Super Single Vineyards Super Special on 5 Ounces
Pella is a project led by Daniël de Waal, who was the 2002 Diners Club Winemaker of the Year. With a focus on old vines that are “in balance”, and planted on the right soils, he works with small parcels of grapes that will produce excellent wines. The scale of the operation means that his team can pay extra attention in the vineyards and cellar.
Here’s an example of the scale of their attention to detail. Grapes on the sunny side of a row of vines will ripen earlier, and have a different flavour profile, to bunches on the other side. In this cellar, fruit from the two sides is handled separately, and only blended prior to bottling.
Pella is – most likely – not a label you’ve seen anywhere else (confession time: I had no knowledge of the wines until 5 Ounces brought them to me), but they’ll quickly become favourites, as they have for me.
Chenin Blanc used to comprise over 30% of South Africa’s vineyard plantings. In just a few years that dropped to under 20% as vines were pulled out to make way for Shiraz, Cabernet and others. Fortunately, many old vines (like the ones that are the source of the grapes for this wine) were spared. Today, old Chenin Blanc vines are an important part of our vinous heritage and an indispensable source of fabulous wines.
With this wine there’s no beating about the … um … barrel. It’s called Vanilla because it was fermented in American oak barrels, but don’t jump to any conclusions about the wood dominating the wine. Yes, oak plays a big part in this wine’s flavour profile, but not to the exclusion of all else. To begin (i.e. the first glass, just after uncorking the bottle), there is a lean – almost tight – edge to the palate. After the bottle has been open for a few hours the wine begins to show more generosity of flavour. It then becomes rounder and more full-bodied.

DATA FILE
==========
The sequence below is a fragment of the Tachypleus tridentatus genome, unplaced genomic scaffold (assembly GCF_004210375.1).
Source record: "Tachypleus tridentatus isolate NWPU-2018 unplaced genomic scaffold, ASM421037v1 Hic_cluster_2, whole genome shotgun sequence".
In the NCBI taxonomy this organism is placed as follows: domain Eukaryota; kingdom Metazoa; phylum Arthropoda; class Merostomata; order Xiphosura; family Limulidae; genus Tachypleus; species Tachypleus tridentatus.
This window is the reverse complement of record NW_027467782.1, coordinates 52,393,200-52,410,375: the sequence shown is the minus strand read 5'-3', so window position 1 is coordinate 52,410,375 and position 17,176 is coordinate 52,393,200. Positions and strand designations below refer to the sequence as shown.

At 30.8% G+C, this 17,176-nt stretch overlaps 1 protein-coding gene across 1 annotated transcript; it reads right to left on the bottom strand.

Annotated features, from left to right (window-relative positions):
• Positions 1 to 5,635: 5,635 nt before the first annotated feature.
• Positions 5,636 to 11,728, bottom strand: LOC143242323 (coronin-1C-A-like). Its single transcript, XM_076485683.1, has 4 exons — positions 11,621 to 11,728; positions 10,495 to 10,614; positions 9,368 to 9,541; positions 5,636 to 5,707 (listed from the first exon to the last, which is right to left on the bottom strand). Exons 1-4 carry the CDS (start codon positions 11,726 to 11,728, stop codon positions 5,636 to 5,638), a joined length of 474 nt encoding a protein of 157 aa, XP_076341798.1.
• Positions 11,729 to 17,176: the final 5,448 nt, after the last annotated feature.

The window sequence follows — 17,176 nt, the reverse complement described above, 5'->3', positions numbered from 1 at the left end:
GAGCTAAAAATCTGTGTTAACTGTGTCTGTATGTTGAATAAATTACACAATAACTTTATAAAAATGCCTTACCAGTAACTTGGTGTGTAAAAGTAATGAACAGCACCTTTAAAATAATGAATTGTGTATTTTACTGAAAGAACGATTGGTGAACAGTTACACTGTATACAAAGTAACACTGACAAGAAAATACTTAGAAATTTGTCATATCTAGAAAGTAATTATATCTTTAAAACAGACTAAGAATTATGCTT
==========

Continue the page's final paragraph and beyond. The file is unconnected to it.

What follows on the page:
This is a big, complex wine that rewards patience. Further maturation (perhaps until 2014) could be interesting, or you could simply decant the wine if you’re in a hurry. This is also the sort of wine that a savvy sommelier may pour for you in a nice restaurant. Any white meat or fish, with a creamy sauce (perhaps even with fresh tarragon) would be ideal complements.
You may be tempted to say that making a wine like this is not rocket science. All you do is take ripe fruit, throw some new oak barrels at it, et voila! The truth is that this wine is far too polished, well, just too damn enjoyable, to have been thrown together according to a half-baked formula.
Yes, it’s appealing in a way that could be called ‘obvious’ or perhaps even clichéd, but it’s been executed superbly well. This is as delicious a ‘New World’ Shiraz as you’ll find anywhere (don’t let the Syrah on the label con you into thinking you’re getting a Cote Rotie lookalike).
read more on 5Ounces.co.za